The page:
April 12 th , 1961
Space. Little else was on Yuri Gagarin’s mind as he lay awake in bed thinking about dark expanse hanging over him.
He had been staring up at the night sky his whole life wondering what it must be like to mingle amongst the stars in the deep cosmos. Now his time had come. Today, Yuri would be one of those stars. Today he would launch head first into the final frontier. Today was the day mankind would begin their journey to the stars. Today history would be made.
What must the world look like after this moment in ten years? Or even fifty? The Soviet Union would have a gleaming scarlet flag atop the moon in no time. By the dawn of the new millennium they will have conquered Mars, interstellar space travel would be as common place and easy as driving a cars, jetpacks would reduce the need to walk, world problems like extreme poverty would be a thing of the past, robots would do all the work, and the world would be united as one under the USSR’s unrivaled space exploration program. They would all have him to thank.
Years from now, school children would read about Yuri’s orbit around the world in their history books. There might even by a Yuri Gagarin Day to immortalize this special moment in history. Statues of his likeness would be everywhere. Fathers would point skyward to his chiseled face and say “Look son, there’s a real hero.”
All of that would never happen if Yuri couldn’t accomplish his mission. He had to force the delusions of grandeur out of his head and focus on the task at hand. In a few short hours he would be launched into the cold recesses of space. The idea of having nothing between him and the unforgiving cosmos but thick metal was what really kept him up all night. They had sent satellites, chimps, and dogs up there with great success. Never a full grown man. A great amount of doubt still lingered about whether or not it was even possible for man to survive the launch and re-entry, but Yuri had faith his team knew what they were doing.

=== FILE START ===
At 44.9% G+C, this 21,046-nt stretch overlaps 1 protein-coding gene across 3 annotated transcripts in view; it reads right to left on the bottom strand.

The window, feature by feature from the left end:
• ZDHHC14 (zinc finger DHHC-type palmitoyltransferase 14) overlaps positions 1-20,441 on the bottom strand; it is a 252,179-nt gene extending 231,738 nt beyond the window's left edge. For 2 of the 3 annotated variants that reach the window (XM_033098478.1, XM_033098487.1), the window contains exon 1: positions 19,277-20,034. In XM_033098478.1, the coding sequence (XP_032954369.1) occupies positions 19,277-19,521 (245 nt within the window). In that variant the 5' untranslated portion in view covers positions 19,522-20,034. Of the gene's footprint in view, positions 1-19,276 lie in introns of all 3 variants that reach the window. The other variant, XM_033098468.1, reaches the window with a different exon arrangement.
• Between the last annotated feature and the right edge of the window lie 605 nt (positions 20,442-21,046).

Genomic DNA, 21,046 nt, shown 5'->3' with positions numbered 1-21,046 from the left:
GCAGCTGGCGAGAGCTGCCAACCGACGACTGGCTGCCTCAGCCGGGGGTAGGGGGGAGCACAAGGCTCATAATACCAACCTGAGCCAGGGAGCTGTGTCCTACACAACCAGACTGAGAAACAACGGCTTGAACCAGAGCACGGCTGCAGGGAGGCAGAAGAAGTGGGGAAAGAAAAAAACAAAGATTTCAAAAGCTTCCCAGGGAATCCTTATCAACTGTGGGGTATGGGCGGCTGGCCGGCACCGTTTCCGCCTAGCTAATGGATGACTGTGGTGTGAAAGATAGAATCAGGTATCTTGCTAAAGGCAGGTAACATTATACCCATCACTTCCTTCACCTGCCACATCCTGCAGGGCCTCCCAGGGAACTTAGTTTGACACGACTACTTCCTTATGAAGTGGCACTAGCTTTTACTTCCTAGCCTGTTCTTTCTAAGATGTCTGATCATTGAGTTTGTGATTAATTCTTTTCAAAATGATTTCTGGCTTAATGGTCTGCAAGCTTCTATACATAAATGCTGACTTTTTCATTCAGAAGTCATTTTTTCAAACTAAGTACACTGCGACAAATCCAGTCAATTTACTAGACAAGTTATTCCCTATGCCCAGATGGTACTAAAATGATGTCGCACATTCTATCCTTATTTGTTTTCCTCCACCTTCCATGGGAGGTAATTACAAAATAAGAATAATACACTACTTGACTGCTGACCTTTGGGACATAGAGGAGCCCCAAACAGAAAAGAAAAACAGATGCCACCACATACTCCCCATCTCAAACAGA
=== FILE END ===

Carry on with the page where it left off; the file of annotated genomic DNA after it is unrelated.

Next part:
Still, the scary thought remained. If I do come back, will I still be the same?
His door cracked open.
Yuri quickly rolled over pretending to be asleep.
A rough hand shook him. “Wake up.”
Yuri yawned and feigned tiredness for the sake of his nighttime visitor. He did not need to sleep. He was as awake and alert as ever. “What time is it?”
“Five. Breakfast is waiting for you when you’re ready.”
The visitor left Yuri alone in his room. It didn’t take long at all for his eyes to drift toward the window. Though the first rays of sunlight were slowly warming the Russian earth, he still clearly see the stars in a sky making its slow shift from jet black to royal blue.
“Soon.” Yuri said to himself. “Soon.”
Soon Yuri’s Vostok I spacecraft would send him around the world for a tour lasting just over an estimated hour and a half from launch to land. The extreme tension in the bitter “space race” with the United States forced the Soviet Union to keep its Vostok Program top secret. Only elite members of the Soviet Space Program knew Yuri had been selected. In a few hours time, all the years of tiptoeing around the issue would be done and the whole team could bask in the glory of opening the universe to mankind.
No one would enjoy that moment more than Nikolai Kamanin. Chief Marshal of Aviation, Konstantin Vershinin, had put this delicate mission in his capable hands. He was the only other person in Baikonur Cosmodrome who got less sleep than Yuri Gagarin. If anything went wrong, the blame would most certainly fall on Kamanin’s shoulders. He hovered around Yuri wherever the cosmonaut went that morning – doing a very poor job of being invisible – watching for any reason to pull Yuri out and replace him with Gherman Titov. Not something he wanted to do considering the fact he’d chosen Yuri over Titov because a stronger man of Titov’s stature needed to take over the full day mission in August. If Titov went up instead of Yuri the whole Vostok program would be thrown off kilter. So far nothing appeared to be wrong with Yuri, the medical assessment would seal his fate.
Normally upbeat and talkative, the morning of April 12 th found Yuri in odd spirits.
“How is he doing?” inquired Kaminin to a nurse exiting the medical lab.
The nurse paused for moment. “He’s . . .good.”
“Nothing. He’s very healthy.”
Kaminin loomed over the nurse. “Keep in mind I am your superior officer. Tell me!”
The nurse gulped. “He seems preoccupied. Just answers all our questions with a short ‘yes’ or ‘no.'”
“So he’s relatively silent,” asserted Kaminin.
The nurse had to fight very hard not smile. “Oh, I wouldn’t say that.”